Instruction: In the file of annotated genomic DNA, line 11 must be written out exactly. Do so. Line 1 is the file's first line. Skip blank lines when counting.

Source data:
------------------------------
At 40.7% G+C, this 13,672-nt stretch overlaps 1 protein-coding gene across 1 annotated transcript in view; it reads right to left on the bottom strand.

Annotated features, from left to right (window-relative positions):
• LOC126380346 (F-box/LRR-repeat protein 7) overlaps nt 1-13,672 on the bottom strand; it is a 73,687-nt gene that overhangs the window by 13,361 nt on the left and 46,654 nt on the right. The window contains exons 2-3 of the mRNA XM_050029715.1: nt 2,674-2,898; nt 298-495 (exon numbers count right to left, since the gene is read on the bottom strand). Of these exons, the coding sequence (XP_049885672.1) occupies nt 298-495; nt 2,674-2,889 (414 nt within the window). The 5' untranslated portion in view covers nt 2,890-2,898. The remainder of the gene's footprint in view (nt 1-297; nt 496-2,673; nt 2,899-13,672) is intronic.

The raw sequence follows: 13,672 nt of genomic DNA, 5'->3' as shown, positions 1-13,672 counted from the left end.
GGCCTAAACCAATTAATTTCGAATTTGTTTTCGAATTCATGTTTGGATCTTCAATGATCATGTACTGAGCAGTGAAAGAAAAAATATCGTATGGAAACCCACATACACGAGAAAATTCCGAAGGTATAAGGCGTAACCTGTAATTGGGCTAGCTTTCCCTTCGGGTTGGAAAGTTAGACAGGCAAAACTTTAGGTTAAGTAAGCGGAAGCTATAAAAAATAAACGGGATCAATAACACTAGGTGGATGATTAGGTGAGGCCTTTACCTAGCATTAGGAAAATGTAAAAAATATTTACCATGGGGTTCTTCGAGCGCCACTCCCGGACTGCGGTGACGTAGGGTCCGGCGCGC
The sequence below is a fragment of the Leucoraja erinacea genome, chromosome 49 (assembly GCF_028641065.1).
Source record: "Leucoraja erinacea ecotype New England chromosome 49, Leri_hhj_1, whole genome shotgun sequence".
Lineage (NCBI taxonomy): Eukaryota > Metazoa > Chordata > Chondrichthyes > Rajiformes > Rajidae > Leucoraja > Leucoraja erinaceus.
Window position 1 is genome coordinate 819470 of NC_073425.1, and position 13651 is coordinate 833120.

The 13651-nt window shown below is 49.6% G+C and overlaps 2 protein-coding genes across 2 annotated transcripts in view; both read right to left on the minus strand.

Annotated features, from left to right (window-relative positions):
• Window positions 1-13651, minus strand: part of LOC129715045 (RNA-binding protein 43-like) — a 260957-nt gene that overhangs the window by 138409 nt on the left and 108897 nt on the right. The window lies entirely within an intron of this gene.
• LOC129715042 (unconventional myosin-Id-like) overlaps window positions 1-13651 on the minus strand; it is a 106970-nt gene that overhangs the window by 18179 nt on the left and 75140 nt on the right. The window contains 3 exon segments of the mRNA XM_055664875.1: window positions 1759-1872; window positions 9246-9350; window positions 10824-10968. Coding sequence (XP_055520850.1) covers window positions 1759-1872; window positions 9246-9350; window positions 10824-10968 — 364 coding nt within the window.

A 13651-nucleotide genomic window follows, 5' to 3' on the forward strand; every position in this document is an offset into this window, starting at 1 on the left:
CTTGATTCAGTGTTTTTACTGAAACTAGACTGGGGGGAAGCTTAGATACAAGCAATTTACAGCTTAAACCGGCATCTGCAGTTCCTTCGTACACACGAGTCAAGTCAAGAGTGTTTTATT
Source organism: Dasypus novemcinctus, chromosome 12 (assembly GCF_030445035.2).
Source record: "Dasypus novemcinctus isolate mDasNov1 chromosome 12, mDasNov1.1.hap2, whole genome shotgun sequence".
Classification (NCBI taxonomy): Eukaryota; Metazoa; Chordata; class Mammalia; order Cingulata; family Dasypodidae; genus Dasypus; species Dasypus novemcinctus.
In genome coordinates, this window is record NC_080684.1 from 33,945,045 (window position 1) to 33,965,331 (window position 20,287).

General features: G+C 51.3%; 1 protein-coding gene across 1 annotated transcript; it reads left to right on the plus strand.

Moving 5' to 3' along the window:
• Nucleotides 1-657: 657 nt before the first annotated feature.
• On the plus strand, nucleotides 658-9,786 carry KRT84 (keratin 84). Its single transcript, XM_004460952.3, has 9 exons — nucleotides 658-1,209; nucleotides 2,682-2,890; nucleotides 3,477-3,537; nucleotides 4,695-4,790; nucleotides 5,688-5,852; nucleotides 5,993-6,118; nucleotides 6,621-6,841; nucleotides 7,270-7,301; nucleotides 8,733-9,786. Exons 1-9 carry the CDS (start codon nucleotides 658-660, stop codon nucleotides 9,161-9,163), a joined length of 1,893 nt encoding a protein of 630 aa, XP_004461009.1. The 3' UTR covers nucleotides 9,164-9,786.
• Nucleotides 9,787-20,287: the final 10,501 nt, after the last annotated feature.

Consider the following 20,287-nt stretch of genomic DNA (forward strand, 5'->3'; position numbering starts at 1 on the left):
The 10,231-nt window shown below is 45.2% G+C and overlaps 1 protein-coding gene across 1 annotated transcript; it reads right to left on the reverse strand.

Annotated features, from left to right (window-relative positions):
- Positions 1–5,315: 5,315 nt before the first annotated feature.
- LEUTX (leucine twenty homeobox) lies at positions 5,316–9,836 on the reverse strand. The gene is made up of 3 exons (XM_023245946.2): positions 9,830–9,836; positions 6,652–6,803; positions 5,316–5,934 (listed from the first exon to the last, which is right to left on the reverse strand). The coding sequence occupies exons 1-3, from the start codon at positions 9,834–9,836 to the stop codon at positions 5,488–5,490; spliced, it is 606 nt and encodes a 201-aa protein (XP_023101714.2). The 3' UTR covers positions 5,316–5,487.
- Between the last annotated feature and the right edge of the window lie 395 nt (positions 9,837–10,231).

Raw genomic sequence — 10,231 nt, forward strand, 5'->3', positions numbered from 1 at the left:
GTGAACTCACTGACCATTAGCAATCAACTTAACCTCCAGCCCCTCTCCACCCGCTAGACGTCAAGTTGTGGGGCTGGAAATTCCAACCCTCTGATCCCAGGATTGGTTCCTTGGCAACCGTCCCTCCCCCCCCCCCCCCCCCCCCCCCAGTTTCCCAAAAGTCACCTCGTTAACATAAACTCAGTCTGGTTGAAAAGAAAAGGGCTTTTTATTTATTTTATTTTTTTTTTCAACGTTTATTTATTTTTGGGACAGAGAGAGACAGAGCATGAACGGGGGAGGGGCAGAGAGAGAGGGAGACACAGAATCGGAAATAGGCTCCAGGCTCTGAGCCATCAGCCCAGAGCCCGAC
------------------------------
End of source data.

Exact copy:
Annotated features, from left to right (window-relative positions):